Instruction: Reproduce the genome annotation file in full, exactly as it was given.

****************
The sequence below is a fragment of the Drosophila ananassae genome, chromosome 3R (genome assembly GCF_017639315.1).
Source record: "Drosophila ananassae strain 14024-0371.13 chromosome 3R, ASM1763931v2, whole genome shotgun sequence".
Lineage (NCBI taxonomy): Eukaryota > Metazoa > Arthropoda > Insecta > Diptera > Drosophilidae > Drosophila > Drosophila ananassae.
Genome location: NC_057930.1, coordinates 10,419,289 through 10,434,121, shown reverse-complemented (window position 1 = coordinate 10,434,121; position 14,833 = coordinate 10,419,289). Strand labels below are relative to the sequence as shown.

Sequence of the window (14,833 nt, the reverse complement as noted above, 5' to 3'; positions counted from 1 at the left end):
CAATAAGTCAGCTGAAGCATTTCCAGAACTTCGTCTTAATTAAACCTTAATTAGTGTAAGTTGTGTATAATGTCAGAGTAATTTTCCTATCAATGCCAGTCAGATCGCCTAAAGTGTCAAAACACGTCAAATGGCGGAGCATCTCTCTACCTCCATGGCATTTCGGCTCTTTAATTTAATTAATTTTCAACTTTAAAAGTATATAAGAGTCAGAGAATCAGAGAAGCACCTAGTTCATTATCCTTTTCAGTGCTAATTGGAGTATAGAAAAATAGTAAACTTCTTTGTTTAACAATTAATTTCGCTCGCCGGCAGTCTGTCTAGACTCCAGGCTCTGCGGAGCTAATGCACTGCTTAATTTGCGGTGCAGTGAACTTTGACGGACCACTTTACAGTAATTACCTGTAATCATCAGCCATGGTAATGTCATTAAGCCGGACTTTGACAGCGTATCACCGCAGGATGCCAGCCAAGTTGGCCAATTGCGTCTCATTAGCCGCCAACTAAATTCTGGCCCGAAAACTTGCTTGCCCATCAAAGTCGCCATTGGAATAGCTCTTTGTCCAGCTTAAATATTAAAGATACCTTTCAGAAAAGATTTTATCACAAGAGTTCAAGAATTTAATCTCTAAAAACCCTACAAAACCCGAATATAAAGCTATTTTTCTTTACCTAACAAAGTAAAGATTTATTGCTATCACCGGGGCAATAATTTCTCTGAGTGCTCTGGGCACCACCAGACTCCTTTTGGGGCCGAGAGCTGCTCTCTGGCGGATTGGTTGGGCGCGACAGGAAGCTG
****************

The sequence below is a fragment of the Drosophila ananassae genome, chromosome 3R (genome assembly GCF_017639315.1).
Source record: "Drosophila ananassae strain 14024-0371.13 chromosome 3R, ASM1763931v2, whole genome shotgun sequence".
Lineage (NCBI taxonomy): Eukaryota > Metazoa > Arthropoda > Insecta > Diptera > Drosophilidae > Drosophila > Drosophila ananassae.
Genome location: NC_057930.1, coordinates 10,419,289 through 10,434,121, shown reverse-complemented (window position 1 = coordinate 10,434,121; position 14,833 = coordinate 10,419,289). Strand labels below are relative to the sequence as shown.

Sequence of the window (14,833 nt, the reverse complement as noted above, 5' to 3'; positions counted from 1 at the left end):
CAATAAGTCAGCTGAAGCATTTCCAGAACTTCGTCTTAATTAAACCTTAATTAGTGTAAGTTGTGTATAATGTCAGAGTAATTTTCCTATCAATGCCAGTCAGATCGCCTAAAGTGTCAAAACACGTCAAATGGCGGAGCATCTCTCTACCTCCATGGCATTTCGGCTCTTTAATTTAATTAATTTTCAACTTTAAAAGTATATAAGAGTCAGAGAATCAGAGAAGCACCTAGTTCATTATCCTTTTCAGTGCTAATTGGAGTATAGAAAAATAGTAAACTTCTTTGTTTAACAATTAATTTCGCTCGCCGGCAGTCTGTCTAGACTCCAGGCTCTGCGGAGCTAATGCACTGCTTAATTTGCGGTGCAGTGAACTTTGACGGACCACTTTACAGTAATTACCTGTAATCATCAGCCATGGTAATGTCATTAAGCCGGACTTTGACAGCGTATCACCGCAGGATGCCAGCCAAGTTGGCCAATTGCGTCTCATTAGCCGCCAACTAAATTCTGGCCCGAAAACTTGCTTGCCCATCAAAGTCGCCATTGGAATAGCTCTTTGTCCAGCTTAAATATTAAAGATACCTTTCAGAAAAGATTTTATCACAAGAGTTCAAGAATTTAATCTCTAAAAACCCTACAAAACCCGAATATAAAGCTATTTTTCTTTACCTAACAAAGTAAAGATTTATTGCTATCACCGGGGCAATAATTTCTCTGAGTGCTCTGGGCACCACCAGACTCCTTTTGGGGCCGAGAGCTGCTCTCTGGCGGATTGGTTGGGCGCGACAGGAAGCTG